Ezra International fulfills dreams to help poor Jews make aliyah
Carlos and Maria and their two children wanted to emigrate to Israel from their home in Argentina, but financially it was an impossible dream. Argentina had suffered financial collapse in 2001, and even though the economy was slowly improving, inflation and anti-Semitism were still on the rise. The family was beginning to lose hope when the Jewish Agency introduced them to representatives of Ezra International. With financial aid, Ezra made it possible for Maria to get to Israel first while her husband Carlos and the two children remained behind. Within two months Maria had work, an apartment and had pre-enrolled her children in school. Then with continued support from Ezra International, a few months later the whole family was re-united. Today this family lives in a northern kibbutz near the Sea of Galilee.
This is just one of more than 40,000 stories of Jewish people wanting to make aliyah from their homelands-Siberia, Argentina, Ukraine, Azebaijan, Uzbehistan, Georgia, Moldova, to name a few-but need help. In all these instances, help came from Ezra International, an organization established in the 1990s with the simple purpose of locating Jewish people in remote parts of the world and helping them in any way possible to move to Israel.
At a dinner in Lake Mary in mid-January, founder and president of Ezra International, Mel Hoelzle, introduced this 20-year-old organization to the audience of Christians and Jews. Working with the Jewish Agency and the Israeli Consulate, this humanitarian-aide group has representatives in more than 15 countries. They give moral support to Jewish people in often anti-Semitic environments, and provide all the fees for passports, visas, documents and transportion to and from the consulate to make sure all the paperwork is in order, as well as air transportation to Israel and often settlement. The average cost to move a family, according to Hoelzle, is about $2,520.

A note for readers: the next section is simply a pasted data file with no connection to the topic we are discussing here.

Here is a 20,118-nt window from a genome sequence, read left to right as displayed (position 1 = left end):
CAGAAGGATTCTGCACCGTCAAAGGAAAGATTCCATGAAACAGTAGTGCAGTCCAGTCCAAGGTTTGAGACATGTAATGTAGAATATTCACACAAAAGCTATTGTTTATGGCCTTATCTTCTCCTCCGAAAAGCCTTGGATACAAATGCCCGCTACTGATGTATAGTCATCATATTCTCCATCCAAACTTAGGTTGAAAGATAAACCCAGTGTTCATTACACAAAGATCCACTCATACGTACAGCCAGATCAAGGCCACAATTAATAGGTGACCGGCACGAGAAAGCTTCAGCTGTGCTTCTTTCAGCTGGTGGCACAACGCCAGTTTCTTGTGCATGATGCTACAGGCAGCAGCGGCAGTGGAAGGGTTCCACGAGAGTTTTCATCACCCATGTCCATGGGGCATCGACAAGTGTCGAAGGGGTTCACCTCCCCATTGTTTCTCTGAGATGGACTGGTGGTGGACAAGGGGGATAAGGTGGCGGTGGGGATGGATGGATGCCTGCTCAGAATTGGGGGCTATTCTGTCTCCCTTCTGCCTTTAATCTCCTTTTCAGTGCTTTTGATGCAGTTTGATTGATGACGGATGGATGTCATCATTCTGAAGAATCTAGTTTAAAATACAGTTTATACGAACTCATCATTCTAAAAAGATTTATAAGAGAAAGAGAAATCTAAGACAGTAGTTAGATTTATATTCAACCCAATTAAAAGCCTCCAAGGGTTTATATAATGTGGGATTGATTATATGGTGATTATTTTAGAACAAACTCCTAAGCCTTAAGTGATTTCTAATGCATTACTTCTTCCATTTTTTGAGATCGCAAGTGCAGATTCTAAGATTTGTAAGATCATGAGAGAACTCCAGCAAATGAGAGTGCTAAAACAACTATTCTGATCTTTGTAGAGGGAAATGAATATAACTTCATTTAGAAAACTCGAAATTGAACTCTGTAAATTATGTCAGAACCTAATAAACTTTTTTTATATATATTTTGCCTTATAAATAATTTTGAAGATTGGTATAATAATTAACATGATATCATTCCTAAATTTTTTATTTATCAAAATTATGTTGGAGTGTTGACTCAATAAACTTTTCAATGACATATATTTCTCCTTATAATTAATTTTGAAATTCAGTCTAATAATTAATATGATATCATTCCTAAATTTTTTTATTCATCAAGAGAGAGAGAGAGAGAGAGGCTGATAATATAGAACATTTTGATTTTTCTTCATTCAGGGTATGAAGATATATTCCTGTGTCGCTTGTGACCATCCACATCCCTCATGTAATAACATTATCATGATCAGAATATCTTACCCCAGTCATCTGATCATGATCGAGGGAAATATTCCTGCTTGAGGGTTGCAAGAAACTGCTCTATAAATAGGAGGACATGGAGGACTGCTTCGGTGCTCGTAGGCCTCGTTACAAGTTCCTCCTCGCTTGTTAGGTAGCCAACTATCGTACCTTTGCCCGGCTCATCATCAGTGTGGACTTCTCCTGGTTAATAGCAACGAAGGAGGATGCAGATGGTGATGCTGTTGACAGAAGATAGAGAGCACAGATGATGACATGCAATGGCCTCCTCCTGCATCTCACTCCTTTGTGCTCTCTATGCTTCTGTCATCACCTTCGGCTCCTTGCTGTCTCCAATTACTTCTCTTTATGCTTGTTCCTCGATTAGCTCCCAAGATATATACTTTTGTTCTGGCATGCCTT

"We rescue, return, restore. We give one-on-one support to families in the process of emigration," said Hoelzle. "We even pay off any owed debts."
Consul General of Israel to Florida and Puerto Rico Chaim Shacham sent a letter to the organization, recognizing the work Ezra International has done. In part it read: "I wish to congratulate you and the members of Ezra International for the work you do on behalf of world Jewry and the State of Israel. Through your 'fishermen' you have located and helped 'lost' populations of Jews in such far flung locations as the Crimea in the Ukraine and the Amazon jungle of Peru. Your organization has been able to get the proper documentation and provided funds for these Jews, many of whom had no contact with the organized Jewish community in their own country."
Included in the meeting was a talk from a young Israeli Defense Force reservist, Izzy Ezagui, who at the age of 19, lost his arm during his first battle at the Israeli-Gaza border. After more than a year of intense training, he was able to return to duty. In May 2011, Shimon Peres, president of Israel, awarded him the highest accolade a soldier outside the battlefield can receive. He now lives in New York, but returns to Israel once a year to serve in the military reserve in an elite Israeli unit.
Ezagui said Israeli soldiers give "115 percent to protect their land," and he wasn't even born in Israel. He grew up in Miami. When he was 13, his family took him to Israel for his bar mitzvah. At that time, a local laundromat on King George was blown up by a suicide bomber. Fifteen civilians were killed, including seven women and children, one of which was a newborn. His family left Israel. However, through Birthright, Ezagui returned when he was 18. Passing by that same area, he realized he wanted to stay and join the IDF.
Why is he involved with Ezra International? "They are bringing the rest of us home. We can protect them here."
For more information about Ezra International, visit their website at http://www.ezrainternational.org.